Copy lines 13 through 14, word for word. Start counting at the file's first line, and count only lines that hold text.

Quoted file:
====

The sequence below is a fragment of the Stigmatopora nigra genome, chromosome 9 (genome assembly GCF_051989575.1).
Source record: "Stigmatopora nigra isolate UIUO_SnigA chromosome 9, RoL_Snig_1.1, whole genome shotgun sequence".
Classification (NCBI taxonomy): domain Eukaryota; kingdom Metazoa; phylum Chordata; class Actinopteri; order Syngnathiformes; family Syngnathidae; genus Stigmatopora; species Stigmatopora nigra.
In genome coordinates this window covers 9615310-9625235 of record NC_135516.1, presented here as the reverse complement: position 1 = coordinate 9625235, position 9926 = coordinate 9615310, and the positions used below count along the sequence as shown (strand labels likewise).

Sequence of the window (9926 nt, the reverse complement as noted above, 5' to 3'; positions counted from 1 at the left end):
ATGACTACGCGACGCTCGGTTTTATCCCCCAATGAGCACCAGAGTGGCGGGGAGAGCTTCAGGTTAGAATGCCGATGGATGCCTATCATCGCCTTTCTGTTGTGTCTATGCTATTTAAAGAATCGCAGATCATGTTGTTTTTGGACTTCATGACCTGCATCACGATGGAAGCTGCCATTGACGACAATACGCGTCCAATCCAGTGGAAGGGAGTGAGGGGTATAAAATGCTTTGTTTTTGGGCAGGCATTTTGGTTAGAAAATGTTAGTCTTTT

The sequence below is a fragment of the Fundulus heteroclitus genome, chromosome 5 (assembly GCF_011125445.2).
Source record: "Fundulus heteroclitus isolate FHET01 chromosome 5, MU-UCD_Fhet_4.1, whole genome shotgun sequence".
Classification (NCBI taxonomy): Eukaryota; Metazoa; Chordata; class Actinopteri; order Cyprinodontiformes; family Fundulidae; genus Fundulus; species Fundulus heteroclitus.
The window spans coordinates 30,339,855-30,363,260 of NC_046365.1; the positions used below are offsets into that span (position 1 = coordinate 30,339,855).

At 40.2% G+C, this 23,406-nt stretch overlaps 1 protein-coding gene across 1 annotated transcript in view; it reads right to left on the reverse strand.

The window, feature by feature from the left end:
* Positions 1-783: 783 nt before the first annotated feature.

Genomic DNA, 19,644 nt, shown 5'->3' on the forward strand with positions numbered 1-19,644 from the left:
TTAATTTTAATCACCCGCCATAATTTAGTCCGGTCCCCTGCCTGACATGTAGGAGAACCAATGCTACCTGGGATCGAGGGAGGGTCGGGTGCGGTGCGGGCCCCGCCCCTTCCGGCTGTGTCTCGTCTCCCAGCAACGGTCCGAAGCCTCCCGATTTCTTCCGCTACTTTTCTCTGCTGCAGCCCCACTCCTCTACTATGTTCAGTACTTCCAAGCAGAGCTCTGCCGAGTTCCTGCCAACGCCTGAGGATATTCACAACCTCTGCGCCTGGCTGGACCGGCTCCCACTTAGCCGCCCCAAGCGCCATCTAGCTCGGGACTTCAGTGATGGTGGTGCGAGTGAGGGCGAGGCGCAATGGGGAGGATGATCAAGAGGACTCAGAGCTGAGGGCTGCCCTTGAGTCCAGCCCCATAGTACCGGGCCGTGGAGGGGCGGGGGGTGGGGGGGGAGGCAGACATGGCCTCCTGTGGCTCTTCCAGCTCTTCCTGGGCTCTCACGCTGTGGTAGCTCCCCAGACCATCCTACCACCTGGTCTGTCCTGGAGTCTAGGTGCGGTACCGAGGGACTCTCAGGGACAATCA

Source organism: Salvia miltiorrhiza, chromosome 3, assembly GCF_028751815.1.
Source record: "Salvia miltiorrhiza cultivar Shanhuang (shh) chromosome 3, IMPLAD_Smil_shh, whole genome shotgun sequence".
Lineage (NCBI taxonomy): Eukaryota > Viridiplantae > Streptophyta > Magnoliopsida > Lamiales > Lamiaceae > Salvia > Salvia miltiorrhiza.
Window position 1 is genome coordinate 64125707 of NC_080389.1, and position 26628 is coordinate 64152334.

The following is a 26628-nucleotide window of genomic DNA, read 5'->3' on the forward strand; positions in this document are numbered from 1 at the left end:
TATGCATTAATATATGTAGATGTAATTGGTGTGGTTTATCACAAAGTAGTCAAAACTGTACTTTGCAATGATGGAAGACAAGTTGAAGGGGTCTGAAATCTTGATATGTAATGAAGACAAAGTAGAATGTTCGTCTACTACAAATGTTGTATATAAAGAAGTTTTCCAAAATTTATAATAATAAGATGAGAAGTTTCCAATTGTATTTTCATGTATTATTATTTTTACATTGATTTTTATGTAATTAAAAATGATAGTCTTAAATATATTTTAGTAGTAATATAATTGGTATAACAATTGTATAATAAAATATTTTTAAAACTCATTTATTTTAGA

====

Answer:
* Positions 1-783: 783 nt before the first annotated feature.

Genomic DNA, 19,644 nt, shown 5'->3' on the forward strand with positions numbered 1-19,644 from the left: